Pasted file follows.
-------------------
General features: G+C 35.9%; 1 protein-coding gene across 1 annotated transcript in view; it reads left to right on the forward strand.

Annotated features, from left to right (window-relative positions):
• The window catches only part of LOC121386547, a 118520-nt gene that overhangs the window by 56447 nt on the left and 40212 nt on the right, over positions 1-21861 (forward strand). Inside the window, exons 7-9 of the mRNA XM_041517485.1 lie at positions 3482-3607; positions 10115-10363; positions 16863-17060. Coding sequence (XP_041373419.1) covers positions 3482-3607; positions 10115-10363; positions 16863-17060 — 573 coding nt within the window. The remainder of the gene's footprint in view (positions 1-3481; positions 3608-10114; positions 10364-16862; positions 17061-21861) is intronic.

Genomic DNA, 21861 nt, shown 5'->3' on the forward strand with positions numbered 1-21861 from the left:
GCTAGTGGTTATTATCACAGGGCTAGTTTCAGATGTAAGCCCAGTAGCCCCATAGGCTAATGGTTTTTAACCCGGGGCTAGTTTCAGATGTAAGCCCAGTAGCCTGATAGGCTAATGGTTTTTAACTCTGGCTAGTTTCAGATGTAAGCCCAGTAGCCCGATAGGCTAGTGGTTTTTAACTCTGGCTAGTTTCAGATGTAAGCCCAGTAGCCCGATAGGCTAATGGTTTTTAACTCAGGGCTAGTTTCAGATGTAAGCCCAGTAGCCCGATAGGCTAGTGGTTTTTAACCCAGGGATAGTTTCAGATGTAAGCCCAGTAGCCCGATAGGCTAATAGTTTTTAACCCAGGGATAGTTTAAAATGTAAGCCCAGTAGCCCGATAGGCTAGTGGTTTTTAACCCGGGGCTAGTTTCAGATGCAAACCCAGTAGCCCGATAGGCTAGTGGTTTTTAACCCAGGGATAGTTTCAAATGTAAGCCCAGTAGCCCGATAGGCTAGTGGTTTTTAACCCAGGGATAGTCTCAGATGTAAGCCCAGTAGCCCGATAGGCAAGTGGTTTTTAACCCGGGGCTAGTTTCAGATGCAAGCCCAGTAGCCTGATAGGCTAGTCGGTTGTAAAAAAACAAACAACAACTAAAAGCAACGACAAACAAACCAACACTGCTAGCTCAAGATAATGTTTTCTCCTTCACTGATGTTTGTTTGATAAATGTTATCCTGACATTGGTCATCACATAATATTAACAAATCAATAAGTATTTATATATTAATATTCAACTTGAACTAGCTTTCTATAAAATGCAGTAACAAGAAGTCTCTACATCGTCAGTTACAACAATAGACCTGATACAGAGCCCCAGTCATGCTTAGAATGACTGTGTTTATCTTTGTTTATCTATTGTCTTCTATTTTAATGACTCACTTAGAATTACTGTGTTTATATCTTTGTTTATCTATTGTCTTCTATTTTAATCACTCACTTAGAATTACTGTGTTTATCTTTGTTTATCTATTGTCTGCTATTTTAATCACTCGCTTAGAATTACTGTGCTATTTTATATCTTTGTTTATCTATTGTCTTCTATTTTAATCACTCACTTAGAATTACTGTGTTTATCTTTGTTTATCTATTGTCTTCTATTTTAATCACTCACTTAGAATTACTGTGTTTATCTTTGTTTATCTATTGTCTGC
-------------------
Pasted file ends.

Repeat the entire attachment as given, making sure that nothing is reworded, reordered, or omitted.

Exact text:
General features: G+C 35.9%; 1 protein-coding gene across 1 annotated transcript in view; it reads left to right on the forward strand.

Annotated features, from left to right (window-relative positions):
• The window catches only part of LOC121386547, a 118520-nt gene that overhangs the window by 56447 nt on the left and 40212 nt on the right, over positions 1-21861 (forward strand). Inside the window, exons 7-9 of the mRNA XM_041517485.1 lie at positions 3482-3607; positions 10115-10363; positions 16863-17060. Coding sequence (XP_041373419.1) covers positions 3482-3607; positions 10115-10363; positions 16863-17060 — 573 coding nt within the window. The remainder of the gene's footprint in view (positions 1-3481; positions 3608-10114; positions 10364-16862; positions 17061-21861) is intronic.

Genomic DNA, 21861 nt, shown 5'->3' on the forward strand with positions numbered 1-21861 from the left:
GCTAGTGGTTATTATCACAGGGCTAGTTTCAGATGTAAGCCCAGTAGCCCCATAGGCTAATGGTTTTTAACCCGGGGCTAGTTTCAGATGTAAGCCCAGTAGCCTGATAGGCTAATGGTTTTTAACTCTGGCTAGTTTCAGATGTAAGCCCAGTAGCCCGATAGGCTAGTGGTTTTTAACTCTGGCTAGTTTCAGATGTAAGCCCAGTAGCCCGATAGGCTAATGGTTTTTAACTCAGGGCTAGTTTCAGATGTAAGCCCAGTAGCCCGATAGGCTAGTGGTTTTTAACCCAGGGATAGTTTCAGATGTAAGCCCAGTAGCCCGATAGGCTAATAGTTTTTAACCCAGGGATAGTTTAAAATGTAAGCCCAGTAGCCCGATAGGCTAGTGGTTTTTAACCCGGGGCTAGTTTCAGATGCAAACCCAGTAGCCCGATAGGCTAGTGGTTTTTAACCCAGGGATAGTTTCAAATGTAAGCCCAGTAGCCCGATAGGCTAGTGGTTTTTAACCCAGGGATAGTCTCAGATGTAAGCCCAGTAGCCCGATAGGCAAGTGGTTTTTAACCCGGGGCTAGTTTCAGATGCAAGCCCAGTAGCCTGATAGGCTAGTCGGTTGTAAAAAAACAAACAACAACTAAAAGCAACGACAAACAAACCAACACTGCTAGCTCAAGATAATGTTTTCTCCTTCACTGATGTTTGTTTGATAAATGTTATCCTGACATTGGTCATCACATAATATTAACAAATCAATAAGTATTTATATATTAATATTCAACTTGAACTAGCTTTCTATAAAATGCAGTAACAAGAAGTCTCTACATCGTCAGTTACAACAATAGACCTGATACAGAGCCCCAGTCATGCTTAGAATGACTGTGTTTATCTTTGTTTATCTATTGTCTTCTATTTTAATGACTCACTTAGAATTACTGTGTTTATATCTTTGTTTATCTATTGTCTTCTATTTTAATCACTCACTTAGAATTACTGTGTTTATCTTTGTTTATCTATTGTCTGCTATTTTAATCACTCGCTTAGAATTACTGTGCTATTTTATATCTTTGTTTATCTATTGTCTTCTATTTTAATCACTCACTTAGAATTACTGTGTTTATCTTTGTTTATCTATTGTCTTCTATTTTAATCACTCACTTAGAATTACTGTGTTTATCTTTGTTTATCTATTGTCTGC